lemonice Thu 23-Jun-05 12:33:39

the drawback to working from a home that is being renovated is the dirt and disorganisation and also listening to dp swearing and throwing things around also getting up every five minutes to hold/move/advise etc

I agree with anorak it does work to have a go even when you don't know what or how to do it, I am more cautious than dp but he has done a brilliant job with eg putting in new windows, plastering, laying a slate floor and doing all the damproof floor, screed etc first..the only problem is it takes ages finding info and tools for each job...

How can you work outside in this heat??? I'm boiling...

anorak Thu 23-Jun-05 12:39:18

I wanted to get the plants in so that they get the rain tomorrow. So I went out earlier before it got too intolerable. Don't you find, with the outdoor jobs, you wait ages for a dry day so you can do paving, for instance, and then you get outside for a couple of days then it's a heatwave or more rain...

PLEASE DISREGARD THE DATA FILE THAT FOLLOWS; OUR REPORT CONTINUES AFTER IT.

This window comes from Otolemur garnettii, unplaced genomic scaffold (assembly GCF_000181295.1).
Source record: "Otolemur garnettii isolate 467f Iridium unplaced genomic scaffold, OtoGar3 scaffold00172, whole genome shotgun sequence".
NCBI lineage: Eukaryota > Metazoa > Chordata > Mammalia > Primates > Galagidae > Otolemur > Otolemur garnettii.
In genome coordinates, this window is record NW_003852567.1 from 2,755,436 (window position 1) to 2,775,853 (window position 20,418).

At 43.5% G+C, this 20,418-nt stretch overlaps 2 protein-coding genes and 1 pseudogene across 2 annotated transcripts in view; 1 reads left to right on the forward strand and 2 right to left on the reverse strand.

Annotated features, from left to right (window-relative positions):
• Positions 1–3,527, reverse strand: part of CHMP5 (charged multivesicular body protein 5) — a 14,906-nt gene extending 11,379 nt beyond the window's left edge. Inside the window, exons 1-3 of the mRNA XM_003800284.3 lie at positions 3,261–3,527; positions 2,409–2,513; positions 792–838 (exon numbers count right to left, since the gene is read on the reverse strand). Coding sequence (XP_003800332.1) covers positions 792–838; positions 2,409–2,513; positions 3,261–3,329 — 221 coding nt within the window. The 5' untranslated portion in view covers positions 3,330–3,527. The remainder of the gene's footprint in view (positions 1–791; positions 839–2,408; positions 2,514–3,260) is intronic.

tiddlypom Thu 23-Jun-05 13:29:19

Thanks anorak - I like the sound of just undoing stuff if it's not quite right - reminds me of knitting Dh is battling with his demons re his father, and hopefully he'll win. Not sure how tolerant I can manage to be about failures though...[must try harder, must try harder].

I quite like the fact that garden work is dictated by the weather - it's all about waiting for the right opportunity then grabbing it while it's there, isn't it?

Donbean Thu 23-Jun-05 18:09:21

No we both worked full time in totally unrelated jobs to the building trade, we learned as we went along.
We did it all on our days off and evenings.
We were without a kitchen for 12 months while we did all the work...horrendous.

Fio2 Thu 23-Jun-05 18:12:21

hello must say I am rather lazy just lately and keep employing people